MERCER, Maine — A local woman was listed in good condition in a Skowhegan hospital Tuesday after falling through the ice trying to rescue a dog.
Norridgewock, Oakland and Smithfield fire departments responded to an emergency call of a dog on the ice on North Pond at 9:57 a.m. When the Norridgewock crew arrived, they saw a woman had attempted to rescue a dog, but fell into the water, said Lt. Jeff Jones of the Norridgewock Fire Department.
Tracy Scott, who lives near the area where she fell through the ice, was rushed by ambulance to Redington-Fairview General Hospital, said Jones.
“She was treated in the emergency room and is in good condition,” said a hospital spokeswoman Tuesday afternoon.
Jones said Scott had used a canoe to try to get to the dog.
“She was skateboarding the canoe on the ice — one foot in the canoe and one on the ice,” said Jones. “She ended up breaking the ice with the canoe.”
Scott went into the water, but Jones said the Norridgewock Fire Department didn’t have the equipment necessary to get her out.
“She went straight into the water. She climbed out and we had her lay on her stomach on the ice,” said Jones. “She was probably 250 feet off shore. We couldn’t risk ourselves to get her.”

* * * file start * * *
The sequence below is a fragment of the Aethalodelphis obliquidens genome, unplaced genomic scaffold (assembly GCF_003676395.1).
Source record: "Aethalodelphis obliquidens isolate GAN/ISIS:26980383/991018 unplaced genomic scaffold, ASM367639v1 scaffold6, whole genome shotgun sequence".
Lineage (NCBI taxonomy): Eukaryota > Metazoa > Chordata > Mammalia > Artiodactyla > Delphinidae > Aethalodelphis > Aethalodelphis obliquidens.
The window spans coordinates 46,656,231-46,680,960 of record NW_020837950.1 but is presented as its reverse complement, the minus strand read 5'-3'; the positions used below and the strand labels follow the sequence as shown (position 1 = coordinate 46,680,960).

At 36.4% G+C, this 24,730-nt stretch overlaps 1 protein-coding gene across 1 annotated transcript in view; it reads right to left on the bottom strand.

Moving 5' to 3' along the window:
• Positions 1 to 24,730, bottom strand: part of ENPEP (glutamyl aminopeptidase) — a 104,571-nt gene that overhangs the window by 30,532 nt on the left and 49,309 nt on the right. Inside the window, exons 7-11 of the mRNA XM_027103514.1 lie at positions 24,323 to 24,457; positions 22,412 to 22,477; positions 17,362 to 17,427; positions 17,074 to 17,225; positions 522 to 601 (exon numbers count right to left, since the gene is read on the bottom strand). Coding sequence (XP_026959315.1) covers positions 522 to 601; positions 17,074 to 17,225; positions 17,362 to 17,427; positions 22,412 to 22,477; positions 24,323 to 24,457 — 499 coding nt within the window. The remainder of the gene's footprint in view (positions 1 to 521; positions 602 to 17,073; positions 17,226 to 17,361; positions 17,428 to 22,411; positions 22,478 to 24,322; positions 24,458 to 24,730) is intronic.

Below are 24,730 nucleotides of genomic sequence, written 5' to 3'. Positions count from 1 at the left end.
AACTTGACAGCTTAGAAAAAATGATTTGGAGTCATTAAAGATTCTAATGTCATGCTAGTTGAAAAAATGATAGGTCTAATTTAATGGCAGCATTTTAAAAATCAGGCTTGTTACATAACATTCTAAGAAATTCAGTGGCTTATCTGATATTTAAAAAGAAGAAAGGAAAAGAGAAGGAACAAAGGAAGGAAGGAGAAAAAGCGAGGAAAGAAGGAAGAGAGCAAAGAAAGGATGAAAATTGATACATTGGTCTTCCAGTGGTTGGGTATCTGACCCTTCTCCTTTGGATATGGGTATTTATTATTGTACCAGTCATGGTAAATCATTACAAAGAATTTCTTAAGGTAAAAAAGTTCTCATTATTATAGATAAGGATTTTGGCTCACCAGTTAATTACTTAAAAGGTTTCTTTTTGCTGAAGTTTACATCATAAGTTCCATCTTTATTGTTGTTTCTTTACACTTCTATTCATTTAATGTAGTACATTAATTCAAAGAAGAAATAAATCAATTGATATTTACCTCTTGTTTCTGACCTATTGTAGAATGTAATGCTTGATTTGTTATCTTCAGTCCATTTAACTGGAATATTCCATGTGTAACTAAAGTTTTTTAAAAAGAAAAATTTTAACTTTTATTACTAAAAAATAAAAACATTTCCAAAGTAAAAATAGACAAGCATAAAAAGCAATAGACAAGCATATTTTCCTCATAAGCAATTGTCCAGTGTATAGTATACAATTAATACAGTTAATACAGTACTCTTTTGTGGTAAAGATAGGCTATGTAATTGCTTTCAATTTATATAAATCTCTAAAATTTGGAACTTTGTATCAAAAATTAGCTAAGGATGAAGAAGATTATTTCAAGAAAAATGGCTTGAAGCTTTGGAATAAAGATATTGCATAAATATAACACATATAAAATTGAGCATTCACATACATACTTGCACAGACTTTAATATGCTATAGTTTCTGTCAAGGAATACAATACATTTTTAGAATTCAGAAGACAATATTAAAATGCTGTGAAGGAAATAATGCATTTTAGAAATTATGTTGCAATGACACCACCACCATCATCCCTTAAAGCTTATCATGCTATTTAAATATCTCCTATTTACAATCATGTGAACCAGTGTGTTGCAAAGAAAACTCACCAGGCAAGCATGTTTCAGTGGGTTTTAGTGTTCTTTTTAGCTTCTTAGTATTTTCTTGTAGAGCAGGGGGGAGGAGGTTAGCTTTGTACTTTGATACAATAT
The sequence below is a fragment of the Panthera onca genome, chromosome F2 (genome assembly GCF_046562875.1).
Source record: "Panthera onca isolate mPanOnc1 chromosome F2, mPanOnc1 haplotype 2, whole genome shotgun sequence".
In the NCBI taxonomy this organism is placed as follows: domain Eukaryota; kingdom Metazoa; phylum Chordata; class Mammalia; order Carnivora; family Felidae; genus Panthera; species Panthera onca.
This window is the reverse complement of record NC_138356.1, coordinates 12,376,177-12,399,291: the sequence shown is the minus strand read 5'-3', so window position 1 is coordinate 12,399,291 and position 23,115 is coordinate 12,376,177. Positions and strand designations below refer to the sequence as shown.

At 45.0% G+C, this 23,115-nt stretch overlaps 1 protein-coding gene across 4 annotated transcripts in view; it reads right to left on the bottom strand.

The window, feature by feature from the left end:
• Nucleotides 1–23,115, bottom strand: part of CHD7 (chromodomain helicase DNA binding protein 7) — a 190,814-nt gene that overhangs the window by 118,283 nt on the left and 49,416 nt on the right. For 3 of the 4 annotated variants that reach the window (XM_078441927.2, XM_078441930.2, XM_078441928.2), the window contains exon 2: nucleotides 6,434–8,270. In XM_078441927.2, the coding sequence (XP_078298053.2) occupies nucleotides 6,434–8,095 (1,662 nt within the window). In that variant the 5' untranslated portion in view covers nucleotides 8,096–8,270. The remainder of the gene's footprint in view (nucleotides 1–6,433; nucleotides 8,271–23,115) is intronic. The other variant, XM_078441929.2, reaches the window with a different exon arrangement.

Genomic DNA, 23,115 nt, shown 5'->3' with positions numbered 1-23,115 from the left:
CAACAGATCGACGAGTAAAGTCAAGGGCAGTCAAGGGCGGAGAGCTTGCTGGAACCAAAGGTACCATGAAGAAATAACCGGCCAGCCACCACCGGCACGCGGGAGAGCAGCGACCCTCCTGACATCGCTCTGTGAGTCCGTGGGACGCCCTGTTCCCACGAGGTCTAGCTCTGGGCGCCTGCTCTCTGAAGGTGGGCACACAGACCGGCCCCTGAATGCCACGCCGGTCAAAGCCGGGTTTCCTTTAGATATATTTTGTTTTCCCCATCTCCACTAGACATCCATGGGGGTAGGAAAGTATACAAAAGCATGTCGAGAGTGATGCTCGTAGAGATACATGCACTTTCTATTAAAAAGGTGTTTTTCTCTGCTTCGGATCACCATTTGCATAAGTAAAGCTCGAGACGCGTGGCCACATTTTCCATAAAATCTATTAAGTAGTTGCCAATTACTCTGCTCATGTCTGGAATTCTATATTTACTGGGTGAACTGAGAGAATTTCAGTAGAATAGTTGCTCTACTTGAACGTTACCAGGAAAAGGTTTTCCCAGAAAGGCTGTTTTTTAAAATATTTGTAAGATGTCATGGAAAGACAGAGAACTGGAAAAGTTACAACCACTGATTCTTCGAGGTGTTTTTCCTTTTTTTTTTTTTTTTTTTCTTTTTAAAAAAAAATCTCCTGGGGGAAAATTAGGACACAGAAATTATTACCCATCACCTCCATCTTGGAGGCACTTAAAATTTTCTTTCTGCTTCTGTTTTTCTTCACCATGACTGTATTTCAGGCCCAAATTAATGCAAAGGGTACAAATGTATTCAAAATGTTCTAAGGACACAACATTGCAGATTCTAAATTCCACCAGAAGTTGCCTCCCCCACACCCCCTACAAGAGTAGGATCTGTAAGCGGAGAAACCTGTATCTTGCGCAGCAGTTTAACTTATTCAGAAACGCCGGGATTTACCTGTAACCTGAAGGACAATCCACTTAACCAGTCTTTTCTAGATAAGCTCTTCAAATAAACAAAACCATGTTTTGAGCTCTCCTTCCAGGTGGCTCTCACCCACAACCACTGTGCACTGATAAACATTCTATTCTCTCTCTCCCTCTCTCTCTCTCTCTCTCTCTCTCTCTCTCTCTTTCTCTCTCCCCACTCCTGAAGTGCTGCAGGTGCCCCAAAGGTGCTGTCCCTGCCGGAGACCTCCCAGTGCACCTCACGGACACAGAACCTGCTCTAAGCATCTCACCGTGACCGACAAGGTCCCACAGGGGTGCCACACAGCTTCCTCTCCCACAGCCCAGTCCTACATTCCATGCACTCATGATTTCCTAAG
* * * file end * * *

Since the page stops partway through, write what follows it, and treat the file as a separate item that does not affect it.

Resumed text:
The Oakland Fire Department did have the right tools for the job.
“We have the ice sled and all the ropes and suits [to do that sort of rescue],” said Oakland Assistant Chief Vaughn Farnham.
Scott spent 25 to 30 minutes on the ice and in the water before being rescued, said Norridgewock Assistant Chief Danny Lanctot.
“She was very cold and shivering out of control,” said Lanctot. “She knew that we were talking to her and everything. She was conscious.”
“She wasn’t doing too good when they got her out,” Farnham said. “They wrapped her up and put her right in the ambulance and they were gone.”
Farnham said the small breed dog died.
It was the second ice rescue in about two weeks involving a dog on the ice for the Oakland Fire Department, he said.
“That one turned out good for the dog,” said Farnham.
Jones warned people to call 911 if a dog wanders onto thin ice.
“Don’t go after your damn dog. It’s not worth it,” said Jones. “I love my dog, but I wouldn’t expect someone to die for my dog.”
Farnham echoed his firefighter brethren.
“Stay off the ice. Let the experts handle it,” said Oakland’s assistant chief. “Don’t try to save [the dog], because this is what’s going to happen. You’re going to go through the ice. We have the proper equipment and training.”
Lanctot said he was proud of the crews who worked together to save Scott from the freezing water.
“Smithfield and Oakland did a great job for us and we really appreciate their help,” he said.